After 35 years of repairing and selling Domestic appliances, visiting thousands of rental properties and talking to tenants and Landlords, we would like to share our experience on the difference between a good price and good value. So, here are our tips on the various appliances we all use every day. Our thoughts are based on flats and smaller houses. For bigger more expensive rentals the rules change.
Lot’s to go wrong here, many moving parts, water and electricity in the same box and in flats you don’t want leaks. So don’t buy cheap.
Look to a decent brand like Bosch that can stand up to hard work and last a few years, also consider a longer guarantee period like Blomberg, 3years. Also consider how many are people use it, drum sizes vary and investing in a 7/8kg machine will help prevent overloading and wearing out quicker.
Eg; A £199.99 machine from one large online store will cost £59.97 to deliver, fit and remove the old. If lucky it will last 3 years and you have all the hassle of doing it again, so in 6 years you have spent £519.92 and your tenant may have have had a bad experience. A Blomberg 9kg, 1400 spin , 3 year g/tee sells in my shop today for £369.99 plus £25 del/fit/remove.
If you must, then again quality and to dry anywhere near efficiently you must have a larger drum size. All washer driers only dry ½ a load at a time so a small capacity machine is a nightmare.
Very different, why buy expensive it’s a big white box that gets cold and they differ very little. If possible avoid built in as they are much more expensive to replace and internally are smaller. The key here is size. If you are not restricted by space get the biggest you can. The biggest complaint we get is when 4 people sharing a flat have a tiny fridge/freezer. They all want a shelf. A small irritation, but if something bugs you every day you may just want to move.
Cookers and Ovens
As a general rule we would suggest an electric over gas, as it is safer and cleaner.
BUT, always check what power supply is needed, some built in single ovens are only 13 amp but all Freestanding, Double ovens and Hobs need a 30 amp hard wired supply. Normally somewhere near the cooker is a big red switch. If not obvious check before changing from gas to electric.
Let’s start with freestanding, Size is a restriction so if you only have a 50cm gap you are limited but the cheapest have only one door so you cannot grill and use the oven at the same time. They often come with one shelf, can you imagine trying to do a Sunday roast? Old fashioned solid plate rings will save you a couple of quid but will look tatty and dirty after a year. Ceramic tops are easy to clean and look good for years. A two door, ceramic top cooker starts at £299.99 and is easily cleaned up so your next tenant can use it without protective clothing. For larger spaces try to get the right size cooker. If you put a cheaper 50cm in a 60cm gap it looks out of place and good luck with the clean up between tenants.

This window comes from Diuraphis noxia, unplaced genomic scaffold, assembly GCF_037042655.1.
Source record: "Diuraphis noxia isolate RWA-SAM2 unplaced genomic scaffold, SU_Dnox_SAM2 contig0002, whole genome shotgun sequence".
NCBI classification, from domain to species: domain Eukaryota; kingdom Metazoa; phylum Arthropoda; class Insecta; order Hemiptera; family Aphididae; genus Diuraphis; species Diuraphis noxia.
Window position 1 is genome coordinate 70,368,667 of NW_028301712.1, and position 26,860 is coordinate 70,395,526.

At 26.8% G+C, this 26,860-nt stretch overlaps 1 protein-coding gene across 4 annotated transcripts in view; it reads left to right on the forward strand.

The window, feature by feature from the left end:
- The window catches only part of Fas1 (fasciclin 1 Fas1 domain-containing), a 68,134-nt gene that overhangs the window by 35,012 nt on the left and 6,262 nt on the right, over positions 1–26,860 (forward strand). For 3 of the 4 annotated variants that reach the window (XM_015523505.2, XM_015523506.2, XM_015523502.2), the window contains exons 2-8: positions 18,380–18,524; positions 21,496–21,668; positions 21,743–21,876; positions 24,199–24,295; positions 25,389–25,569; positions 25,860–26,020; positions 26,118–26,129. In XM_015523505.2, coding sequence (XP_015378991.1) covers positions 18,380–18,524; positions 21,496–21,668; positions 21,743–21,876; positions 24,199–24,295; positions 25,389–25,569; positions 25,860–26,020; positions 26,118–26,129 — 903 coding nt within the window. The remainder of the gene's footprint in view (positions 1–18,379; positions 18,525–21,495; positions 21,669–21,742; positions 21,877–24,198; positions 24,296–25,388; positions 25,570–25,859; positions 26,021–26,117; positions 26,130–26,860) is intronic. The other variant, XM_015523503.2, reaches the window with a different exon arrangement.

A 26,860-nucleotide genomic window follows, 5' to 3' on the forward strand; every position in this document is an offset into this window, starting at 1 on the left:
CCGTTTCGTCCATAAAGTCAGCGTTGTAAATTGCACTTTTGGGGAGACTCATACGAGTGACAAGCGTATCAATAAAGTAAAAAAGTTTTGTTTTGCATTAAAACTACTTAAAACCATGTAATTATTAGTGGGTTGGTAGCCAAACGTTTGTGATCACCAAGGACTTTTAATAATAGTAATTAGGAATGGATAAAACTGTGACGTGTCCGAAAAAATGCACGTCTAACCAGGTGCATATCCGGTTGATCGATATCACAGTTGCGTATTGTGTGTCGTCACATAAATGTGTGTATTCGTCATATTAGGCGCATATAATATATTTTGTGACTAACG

Built in ovens must be fan ovens these days and again if you spend a bit more to get stay clean liners it can be used from one tenant to the next.
Hobs, if possible Electric Ceramic is the way to go. As explained, easy cleaning. Starting at about £150 why not? Gas hobs are cheaper £89.99 but twice the price to install.
Not always necessary but if you are going down this route freestanding are cheaper. The rules for washing machines apply here. If, however built in works better in the kitchen then don’t buy the cheapest. Installation costs of integrated means you don’t want to change it too often. A certain large online company for example charge £104.99, (we only charge £85).
It depends on the flat if you would even go down this route at all. Smaller properties may not have the space, but if on the 3rd floor with no garden you may have to consider a washer drier. If there is space and you want to put one in, consider a condensing machine unless you know for sure that there is way of venting the air out. Then it’s back to the same rules as for washing machines.